I never thought that I would start my own blog, and yet, that is exactly what I’m doing. Why? Not because I believe that I am a profound thinker and the world cannot live without my opinions, and not because I am a vain person. Why then? Well, I’ll be honest with you. Because I just finished writing my first book “The Education of a Traitor” (I have published essays and articles before), and now I need to build “my platform,” or, to put it plainly, I need to prove to the publishing world that there are people out there who will read what I write; that I have something to say to them –even if they are very different from me. Can I do it? I don’t know. I just have to try, for there is nothing more important for a writer than readership. And now, let me introduce myself.
I am a foreigner. I was born in Moscow, Russia (which in those days was called the Soviet Union) and I lived there for 39 years. When I immigrated to the U.S., I didn’t speak English, and despite many years of studying, I speak with an accent. This may take time to get used to, although people usually say, – oh those polite Americans! – “What a charming accent you have! Where are you from?” (Just between you and me, I HATE my “charming” accent. So if you ever meet me in person, don’t ever say that! :)) In any case, I usually reply, “I’m from Russia,” to which many say something like this: “I’ve been in Moscow/St. Petersburg/etc. Great country! Great people, too! Do you go back often?”
Well (this, again, is between you and me), I haven’t been back since the day I left my crying relatives at Moscow Sheremetyevo International Airport (none of us knew whether we would ever see each other again) and, accompanied by the hateful glances of the Russian border patrol, boarded a plane. Why don’t I go back? As I already said, I lived in Russia for 39 years — which was a very “interesting” experience in itself, but to make matters worse, I was born into a Jewish family. I did not know then that that wasn’t a good idea, but neither I nor my parents could do anything about it anyway, since in Russia being Jewish is very different from being Jewish in any other place on Earth. It doesn’t mean that you go to religious services and celebrate Sabbath every Friday (sorry to say, I still don’t even now). In fact, the Soviet Union was an atheist haven where nobody believed in anything, but everyone cited Karl Marx: “Religion is opium for the masses.”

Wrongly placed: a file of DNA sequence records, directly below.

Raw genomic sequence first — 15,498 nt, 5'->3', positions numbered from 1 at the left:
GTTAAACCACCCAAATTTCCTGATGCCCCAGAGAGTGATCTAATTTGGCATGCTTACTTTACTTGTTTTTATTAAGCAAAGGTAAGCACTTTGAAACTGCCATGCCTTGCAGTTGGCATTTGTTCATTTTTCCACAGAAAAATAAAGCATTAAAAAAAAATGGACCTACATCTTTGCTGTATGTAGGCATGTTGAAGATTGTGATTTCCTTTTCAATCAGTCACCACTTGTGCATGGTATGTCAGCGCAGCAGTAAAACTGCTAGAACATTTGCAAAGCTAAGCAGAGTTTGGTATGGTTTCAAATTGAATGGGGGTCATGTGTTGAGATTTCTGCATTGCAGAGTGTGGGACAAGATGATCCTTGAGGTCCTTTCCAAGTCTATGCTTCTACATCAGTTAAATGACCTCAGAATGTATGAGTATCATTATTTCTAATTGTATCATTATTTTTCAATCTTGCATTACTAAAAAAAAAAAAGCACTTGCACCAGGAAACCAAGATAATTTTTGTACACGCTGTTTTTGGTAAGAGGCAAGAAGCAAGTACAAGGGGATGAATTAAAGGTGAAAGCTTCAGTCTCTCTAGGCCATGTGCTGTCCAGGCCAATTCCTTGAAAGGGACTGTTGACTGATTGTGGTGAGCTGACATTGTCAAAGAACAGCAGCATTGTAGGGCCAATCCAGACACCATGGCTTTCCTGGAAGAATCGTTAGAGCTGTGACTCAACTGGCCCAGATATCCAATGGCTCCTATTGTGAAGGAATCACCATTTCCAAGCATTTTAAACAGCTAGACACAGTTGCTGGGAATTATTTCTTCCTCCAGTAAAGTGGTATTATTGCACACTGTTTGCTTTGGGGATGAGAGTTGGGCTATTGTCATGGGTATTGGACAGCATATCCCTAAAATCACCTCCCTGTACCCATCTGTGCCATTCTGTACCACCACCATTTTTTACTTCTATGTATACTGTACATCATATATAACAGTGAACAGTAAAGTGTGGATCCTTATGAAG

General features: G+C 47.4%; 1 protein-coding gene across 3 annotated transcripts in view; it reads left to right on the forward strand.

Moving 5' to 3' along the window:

To tell the truth, very few of us knew what opium actually was, but we all understood that it must be something very bad, like rotten capitalism, wars, exploitation of the working class, or writing curse words on the wall. Our knowledge of religion was mostly gastronomical. For me and the Jews of my generation being Jewish meant eating gefilte fish and matzah for Passover (if you don’t know what matzah and gefilte fish are, google them!), and for my Russian counterpars, the traditions of the Russian Orthodox Church narrowed down to painting eggs and baking cakes for Easter. Also, a week before Lent, we all religiously ate blini (small pancakes) with sour cream, and those who had “connections” (and you absolutely had to have some kind of connections if you were to survive in the Soviet Union) ate them with caviar – nobody giving a hoot what Easter was all about. Which was actually good, because outside our stomachs, religion could mean serious trouble – expulsion from college, difficulties at work, and possibly, even worse.
So, what made me and others like me Jewish? Our ethnicity, of course! Well, they called it “nationality,” and as such it was recorded in all our documents: from our maternity wards to day care centers, schools, colleges, places of work, and in the most important places of them all – in our passports, which every Soviet citizen received at the age of sixteen. Whatever the document, it read (always on the fifth line): “Nationality — Jewish.” Of course, it didn’t help that, as popular saying had it, our Jewishness was “written on our faces” — meaning that in the sea of the light-headed and light-eyed Russian majority, we, dark-headed and dark-eyed, with tanned complexion, stood out. This might not have applied to everyone, but it surely applied to me.
The most revealing thing about me was my nose. It was long and protruding (still is, in fact :)) — a typical Jewish nose that I inherited from my father. My mother’s nose, on the other hand, appeared almost normal. In fact, her nose appeared so normal that she didn’t look Jewish at all, so her patients (she was an overworked and underpaid district doctor) told her anti-Semitic jokes and complained about the global domination of Jews: “Those kikes took over all the good places, so true Russians don’t have anywhere to go!” To which Mother, whose low salary was often less than the salaries of her “true” Russian patients, only nodded and said, “Take these pills twice a day and get a lot of rest …”
Well, see how far talking about my accent got me? I think I’d rather stop now. Talk to you later! 🙂